Perhaps court is the best venue for trying to find out if there is any less-than-aboveboard connection between Vadra, real estate firm DLF and the Haryana government, despite the lonely, but rewarding work of good investigative journalists.

Photo gallery: a Hipstamatic trip through Old Delhi

As an iPhone owner and an avid Hipstamatic user, I’ve been capturing daily life on the streets of Delhi for the past few months. As someone who was born and raised outside of India, I’m struck by how much of life is played out on the streets here. From bathing to cooking to sleeping, India’s streets are truly an extension of the home, and in many cases, is home itself.

Most of the photos are from Old Delhi, a world within a world in the heart of the Indian capital. The old quarters were once known as Shahjahanabad — named after Mughal Emperor Shahjahan who built the city in the 1600s.

Seventeenth-century writers and poets described the old city as “paradise” and “like a Garden of Eden”. Chandni Chowk, Old Delhi’s main thoroughfare, once had a canal running down the centre. Today, the canal has disappeared and Old Delhi is overcrowded and run down, and poverty is rife. Beggars line the narrow alleys alongside vendors selling everything from a fresh lime soda to used car parts, and young, homeless drug users huddle to smoke heroin before passing out on the side of the street.

Watch your mouth: indignation at every turn

When you’re in a khap, you can say whatever you want, but it has to be pretty outrageous to annoy people beyond the city limits. One idea that has cleared the bar? Lowering the minimum marriage age to prevent girls from being raped.

“Boys and girls should be married by the time they turn 16 years old, so that they do not stray …this will decrease the incidents of rape.”

That’s the kind of thing that you expect a conservative patriarch to mutter through his beard while drinking tea with a friend. Comment done, world moves on.

Spending time in ‘Narcopolis’ with Jeet Thayil

I spent some time talking with Jeet Thayil, whose book on Mumbai and opium culture is a contender for this year’s Man Booker Prize, which will be awarded on Oct. 16. You can read the interview that we published on the Reuters news wire. Here are some excerpts:

Q: Does this make you feel strongly about the city?

A: “Bombay does that to people. It makes a (connection) with you. It makes it difficult for you. It bludgeons you. I’ve been reading about that area, Shuklaji street. It is disappearing now – Kamatipura, Shuklaji street, (the) entire area between Mumbai Central and Grant Road is disappearing, being bought away by real estate sharks who are buying up all the broken-down houses and making tall buildings. So very soon that entire district will disappear, and with it a million stories.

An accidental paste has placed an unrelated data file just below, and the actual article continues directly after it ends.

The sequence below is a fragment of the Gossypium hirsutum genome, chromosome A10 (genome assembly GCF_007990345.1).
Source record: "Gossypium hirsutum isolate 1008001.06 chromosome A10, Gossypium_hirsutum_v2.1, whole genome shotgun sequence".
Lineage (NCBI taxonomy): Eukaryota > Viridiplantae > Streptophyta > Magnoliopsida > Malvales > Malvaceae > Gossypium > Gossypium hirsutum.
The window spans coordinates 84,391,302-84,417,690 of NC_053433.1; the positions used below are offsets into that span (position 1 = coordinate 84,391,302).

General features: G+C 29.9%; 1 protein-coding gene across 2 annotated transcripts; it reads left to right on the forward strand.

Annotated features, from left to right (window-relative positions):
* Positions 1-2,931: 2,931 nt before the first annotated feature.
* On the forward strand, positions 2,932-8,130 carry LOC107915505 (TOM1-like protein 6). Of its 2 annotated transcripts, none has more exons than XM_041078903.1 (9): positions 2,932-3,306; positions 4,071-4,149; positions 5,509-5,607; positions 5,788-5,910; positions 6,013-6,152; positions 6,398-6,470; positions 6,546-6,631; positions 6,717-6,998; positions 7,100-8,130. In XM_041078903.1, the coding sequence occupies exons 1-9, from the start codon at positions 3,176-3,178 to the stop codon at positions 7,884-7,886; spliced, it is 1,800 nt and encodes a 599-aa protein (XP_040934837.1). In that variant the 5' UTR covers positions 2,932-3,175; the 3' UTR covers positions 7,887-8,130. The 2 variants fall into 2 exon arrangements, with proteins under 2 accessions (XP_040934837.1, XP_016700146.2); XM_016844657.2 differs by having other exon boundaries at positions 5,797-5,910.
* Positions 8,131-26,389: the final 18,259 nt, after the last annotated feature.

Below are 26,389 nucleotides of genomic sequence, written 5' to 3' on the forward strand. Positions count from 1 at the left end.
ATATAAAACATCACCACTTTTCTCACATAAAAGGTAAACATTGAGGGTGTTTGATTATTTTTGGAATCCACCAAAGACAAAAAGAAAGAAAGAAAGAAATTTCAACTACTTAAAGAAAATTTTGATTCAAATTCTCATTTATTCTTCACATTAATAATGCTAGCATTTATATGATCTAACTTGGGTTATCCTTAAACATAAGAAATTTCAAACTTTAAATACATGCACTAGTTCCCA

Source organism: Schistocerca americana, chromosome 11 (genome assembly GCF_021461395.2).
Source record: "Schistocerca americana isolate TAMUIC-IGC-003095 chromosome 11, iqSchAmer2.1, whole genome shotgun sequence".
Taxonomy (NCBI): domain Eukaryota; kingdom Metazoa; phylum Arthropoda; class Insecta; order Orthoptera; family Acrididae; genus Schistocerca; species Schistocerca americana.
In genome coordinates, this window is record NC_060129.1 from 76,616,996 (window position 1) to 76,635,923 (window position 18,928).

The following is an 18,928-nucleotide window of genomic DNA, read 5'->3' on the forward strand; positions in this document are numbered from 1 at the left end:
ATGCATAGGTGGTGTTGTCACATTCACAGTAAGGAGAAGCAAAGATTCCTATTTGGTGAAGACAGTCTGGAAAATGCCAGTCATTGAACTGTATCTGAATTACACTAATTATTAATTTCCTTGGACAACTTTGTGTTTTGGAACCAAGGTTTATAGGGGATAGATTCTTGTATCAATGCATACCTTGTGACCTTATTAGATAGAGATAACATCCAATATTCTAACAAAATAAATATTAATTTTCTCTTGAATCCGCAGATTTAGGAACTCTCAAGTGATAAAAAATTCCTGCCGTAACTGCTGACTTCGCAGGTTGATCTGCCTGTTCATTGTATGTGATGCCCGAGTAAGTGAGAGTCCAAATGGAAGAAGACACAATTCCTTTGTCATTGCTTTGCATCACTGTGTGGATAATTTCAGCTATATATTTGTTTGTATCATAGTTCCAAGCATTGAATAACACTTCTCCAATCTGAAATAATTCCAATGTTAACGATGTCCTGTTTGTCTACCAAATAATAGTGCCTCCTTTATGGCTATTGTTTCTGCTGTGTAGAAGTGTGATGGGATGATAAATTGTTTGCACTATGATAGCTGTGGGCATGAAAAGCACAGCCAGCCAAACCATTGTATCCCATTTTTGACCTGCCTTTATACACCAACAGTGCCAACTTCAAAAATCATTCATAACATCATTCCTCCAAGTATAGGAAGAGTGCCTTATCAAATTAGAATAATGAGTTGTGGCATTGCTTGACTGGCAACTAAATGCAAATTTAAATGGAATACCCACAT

Q: In an interview you used the word “seductive” for Bombay. In “Narcopolis”, words seem to come from under a cloud of smoke. Is there a parallel you have drawn between opium and Mumbai?

Photo gallery: A walk through Mehrauli Archaeological Park

Next time you plan a visit to the Qutub Minar, venture beyond its crowded complex. Walk past the parking lot, which is on your left, and take the first right turn. Next to the Qutub Restaurant is an obscured path. Take the path, walk down a few steps and this is what you see:

 

You are inside the Mehrauli Archaeological Park, located in what was once the first of the seven historic cities of Delhi, dating back about a thousand years. The first structure (see below) is the Metcalfe House, which was once a tomb. Thomas Metcalfe was an agent of the Governor General of India to the court of Bahadur Shah Zafar, India’s last Mughal emperor.

 

As you move on, you’d find columns to your left and right, guiding you to several structures in this area. This also is a Delhi Development Authority park. Next stop is the Jamali Kamali mosque.

Kudankulam’s neighbours weigh nuclear power fears against living standards

Rani enters her home for the first time in more than a week. She switches on the light, but it doesn’t work. Tsunami Colony, where she lives in the village of Idinthakari, has been deserted for months, and the electricity supply has been patchy.

The people who were living in the development fear that the police will return and ransack houses – as they reportedly have done to several places in the village. The residents prefer to sleep on the sand outside St. Lourdes church here in Idinthakari in Tamil Nadu, alongside people who have spent more than a year protesting the planned opening of the Kudankulam Nuclear Power Plant, which sits about 2 kilometres away.

There have been nearly 400 days of protests in the village. A plastic board outside the church tallies this number, every day. Villagers claim that their power supply has been irregular with long power cuts ever since they started protesting.